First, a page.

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Correct Your Hubby

Barbarella does a good job. However, the tone of the foie gras article (Diary of a Diva, June 28: “What the Foie?”) with what her hubby, David, states about the forced feeding of the ducks is not the issue — right or wrong. It’s the forcing of the internal organ of the animal to abnormal size and to a diseased condition. Babs should have called the APRL (Animal Protection & Rescue

League) for their version. Then — and I know it’s a stretch — she could correct her David, in print, and educate the public as well!

Ted Rodosovich
via email

Barb Didn’t Bother

This is regarding Barbarella’s article, “What the Foie?” (Diary of a Diva, June 28). I’d like to state that Barbarella has proven that she is truly not an investigative reporter, as she did not bother to investigate the other side of the story about foie gras — the cruelty to a single species.

Name Withheld

via voicemail
Chula Vista

Art Dealer Corrects Author

Although I hesitate to give too much importance to Elizabeth Salaam’s story (June 21 cover story: “No One Cares About Being Cool”), I take exception to being misquoted, taken out of context, and seeing information given “off the record” used in her story.

Re “Kopeikin shakes his head and says something about the ‘huge difference between art and decoration.’” Ms. Salaam has gone out of her way to make my statement seem like an insult, which as she knows was never my intention.

Re “which Kopeikin has already dubbed ‘art-fair art’.” The collection as I recall was very personal and not at all “art fair art” so I do not know where this quote came from, but it didn’t come from me in regard to the collection we were visiting.

Re “...at which point Kopeikin rolls his eyes, causing both you and Victoria to choke on stifled laughter.” Ms. Salaam’s point here seems to be to make Victoria and I sound as if we were laughing at out hosts? Nothing can be further from the truth.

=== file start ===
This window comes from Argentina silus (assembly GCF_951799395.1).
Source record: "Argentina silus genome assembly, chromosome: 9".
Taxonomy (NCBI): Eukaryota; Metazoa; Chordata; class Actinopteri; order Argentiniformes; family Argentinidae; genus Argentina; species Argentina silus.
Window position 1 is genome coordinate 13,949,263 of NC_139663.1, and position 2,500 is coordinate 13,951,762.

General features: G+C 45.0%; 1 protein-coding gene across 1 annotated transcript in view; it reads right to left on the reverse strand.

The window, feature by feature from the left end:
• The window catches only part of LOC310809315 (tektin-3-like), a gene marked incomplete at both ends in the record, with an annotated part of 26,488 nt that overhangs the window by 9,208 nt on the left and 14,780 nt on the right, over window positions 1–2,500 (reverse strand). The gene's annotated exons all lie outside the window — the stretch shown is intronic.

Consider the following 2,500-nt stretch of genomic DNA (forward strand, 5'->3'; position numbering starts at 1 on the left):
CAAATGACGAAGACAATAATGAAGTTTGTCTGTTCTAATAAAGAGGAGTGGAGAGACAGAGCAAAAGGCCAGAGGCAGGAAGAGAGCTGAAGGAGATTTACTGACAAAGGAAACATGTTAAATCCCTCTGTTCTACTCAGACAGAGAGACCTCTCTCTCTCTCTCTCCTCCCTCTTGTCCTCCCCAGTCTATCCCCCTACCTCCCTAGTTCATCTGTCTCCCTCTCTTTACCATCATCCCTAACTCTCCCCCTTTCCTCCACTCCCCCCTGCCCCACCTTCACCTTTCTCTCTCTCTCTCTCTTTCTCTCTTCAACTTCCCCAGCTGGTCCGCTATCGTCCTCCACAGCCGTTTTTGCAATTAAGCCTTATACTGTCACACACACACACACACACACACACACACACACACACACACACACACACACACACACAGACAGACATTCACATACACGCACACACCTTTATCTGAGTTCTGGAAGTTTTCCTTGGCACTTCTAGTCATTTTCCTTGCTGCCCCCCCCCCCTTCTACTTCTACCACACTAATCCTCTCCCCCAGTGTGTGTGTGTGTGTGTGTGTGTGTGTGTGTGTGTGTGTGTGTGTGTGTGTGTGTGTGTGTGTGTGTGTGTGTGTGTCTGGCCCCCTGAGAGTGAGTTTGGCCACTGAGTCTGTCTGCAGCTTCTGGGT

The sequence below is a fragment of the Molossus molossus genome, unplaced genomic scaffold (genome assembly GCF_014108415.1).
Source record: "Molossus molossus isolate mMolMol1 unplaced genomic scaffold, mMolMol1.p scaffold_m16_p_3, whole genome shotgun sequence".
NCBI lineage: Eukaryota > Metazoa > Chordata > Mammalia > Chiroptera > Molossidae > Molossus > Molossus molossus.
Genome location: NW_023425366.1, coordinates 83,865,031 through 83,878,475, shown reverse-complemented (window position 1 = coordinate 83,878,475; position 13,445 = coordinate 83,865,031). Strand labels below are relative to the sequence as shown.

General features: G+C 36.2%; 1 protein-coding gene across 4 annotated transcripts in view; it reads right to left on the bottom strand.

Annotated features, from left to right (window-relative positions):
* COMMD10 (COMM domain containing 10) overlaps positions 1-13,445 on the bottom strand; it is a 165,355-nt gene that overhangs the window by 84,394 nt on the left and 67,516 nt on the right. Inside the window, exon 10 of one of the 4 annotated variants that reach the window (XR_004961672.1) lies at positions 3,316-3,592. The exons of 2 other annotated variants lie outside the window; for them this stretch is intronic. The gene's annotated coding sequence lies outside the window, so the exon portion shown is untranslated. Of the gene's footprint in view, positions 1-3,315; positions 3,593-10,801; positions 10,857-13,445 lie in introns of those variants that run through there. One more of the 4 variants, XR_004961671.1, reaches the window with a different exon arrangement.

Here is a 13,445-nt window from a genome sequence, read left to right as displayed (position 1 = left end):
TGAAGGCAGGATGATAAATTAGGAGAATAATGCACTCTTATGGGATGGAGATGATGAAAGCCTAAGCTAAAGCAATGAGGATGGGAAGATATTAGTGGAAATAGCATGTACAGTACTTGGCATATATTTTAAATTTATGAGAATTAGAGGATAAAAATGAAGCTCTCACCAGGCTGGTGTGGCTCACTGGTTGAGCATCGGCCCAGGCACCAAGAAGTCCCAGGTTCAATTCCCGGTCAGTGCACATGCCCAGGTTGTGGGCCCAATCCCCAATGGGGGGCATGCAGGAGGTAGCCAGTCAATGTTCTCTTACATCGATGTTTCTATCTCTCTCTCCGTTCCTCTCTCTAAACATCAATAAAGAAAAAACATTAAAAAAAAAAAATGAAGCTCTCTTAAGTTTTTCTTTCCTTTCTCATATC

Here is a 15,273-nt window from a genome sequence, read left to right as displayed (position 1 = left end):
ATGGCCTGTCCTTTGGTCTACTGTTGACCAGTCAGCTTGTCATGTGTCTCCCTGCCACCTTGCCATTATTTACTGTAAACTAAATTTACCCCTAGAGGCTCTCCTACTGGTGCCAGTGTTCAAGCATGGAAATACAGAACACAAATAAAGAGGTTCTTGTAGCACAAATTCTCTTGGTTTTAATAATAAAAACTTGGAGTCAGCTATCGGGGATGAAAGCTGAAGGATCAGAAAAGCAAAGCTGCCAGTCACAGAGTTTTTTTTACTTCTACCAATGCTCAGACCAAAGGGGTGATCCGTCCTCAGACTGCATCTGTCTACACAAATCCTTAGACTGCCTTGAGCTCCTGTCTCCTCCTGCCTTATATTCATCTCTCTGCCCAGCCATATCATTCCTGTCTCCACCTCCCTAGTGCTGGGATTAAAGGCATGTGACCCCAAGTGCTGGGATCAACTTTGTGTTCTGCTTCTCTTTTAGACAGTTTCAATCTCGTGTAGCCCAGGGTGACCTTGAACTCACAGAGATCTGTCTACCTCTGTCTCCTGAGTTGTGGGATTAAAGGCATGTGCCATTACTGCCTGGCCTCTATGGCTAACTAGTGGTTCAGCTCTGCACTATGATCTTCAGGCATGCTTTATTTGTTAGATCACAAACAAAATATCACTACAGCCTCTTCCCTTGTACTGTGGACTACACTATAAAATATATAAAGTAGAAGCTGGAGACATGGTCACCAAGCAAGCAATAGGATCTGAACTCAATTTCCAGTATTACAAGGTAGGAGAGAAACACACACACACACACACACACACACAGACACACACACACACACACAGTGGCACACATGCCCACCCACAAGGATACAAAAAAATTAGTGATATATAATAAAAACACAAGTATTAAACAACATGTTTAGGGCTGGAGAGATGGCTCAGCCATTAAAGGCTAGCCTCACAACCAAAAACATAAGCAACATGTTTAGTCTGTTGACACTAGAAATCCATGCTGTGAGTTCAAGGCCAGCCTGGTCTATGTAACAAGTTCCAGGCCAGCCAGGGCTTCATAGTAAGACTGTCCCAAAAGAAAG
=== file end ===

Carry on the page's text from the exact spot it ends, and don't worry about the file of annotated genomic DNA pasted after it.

Re “Later, by email, Kopeikin will inform you that none of the portfolios sold, “though I would have been surprised [if they had], given the crowd.” My point to Ms. Salaam was that these events are not intended for sales, which happen later, but rather as showcases.

Were Ms. Salaam a real journalist I would have received a call from her and been given the opportunity to correct her 100% record of errors.

Instead she decided to write what she wanted to write to fit her predetermined judgement of what the evening was about.

Surely the San Diego Reader can find more competent people to write for them.

Paul Kopeikin
via email

Who’s Mo?

Re: “Sell Tickets, Then You Play,” Letters, June 28. Both bands interviewed indicated that they signed an agreement wherein they had to pay to Breakthru Entertainment either $500 or $750. Call it what you want but this is a contractual agreement wherein the promoter provides a 30-minute slot, and in exchange the band must sell and turn in money for those tickets they took out on the night of that show, whether it be $500, $750 or $1,000. When Red Wizard was pulled from the bill, they were allowed to exchange the $10 for the ticket with the friends they sold them to and turn those tickets back in. BUT, for the tickets they couldn’t retrieve, they had to pay the promoter for those tickets. So they did pay something and they didn’t get to play. It came out of their pocket.

Regarding There For Affair: “The band did agree to pre sale 50 tickets at $10.00 per ticket in order to ensure there are sufficient patrons to purchase food and beverages to cover overhead costs.” Again, that says they are on the hook to come up with $500 on the night they are to play. You may not like the name Pay to Play. But that is the industry term.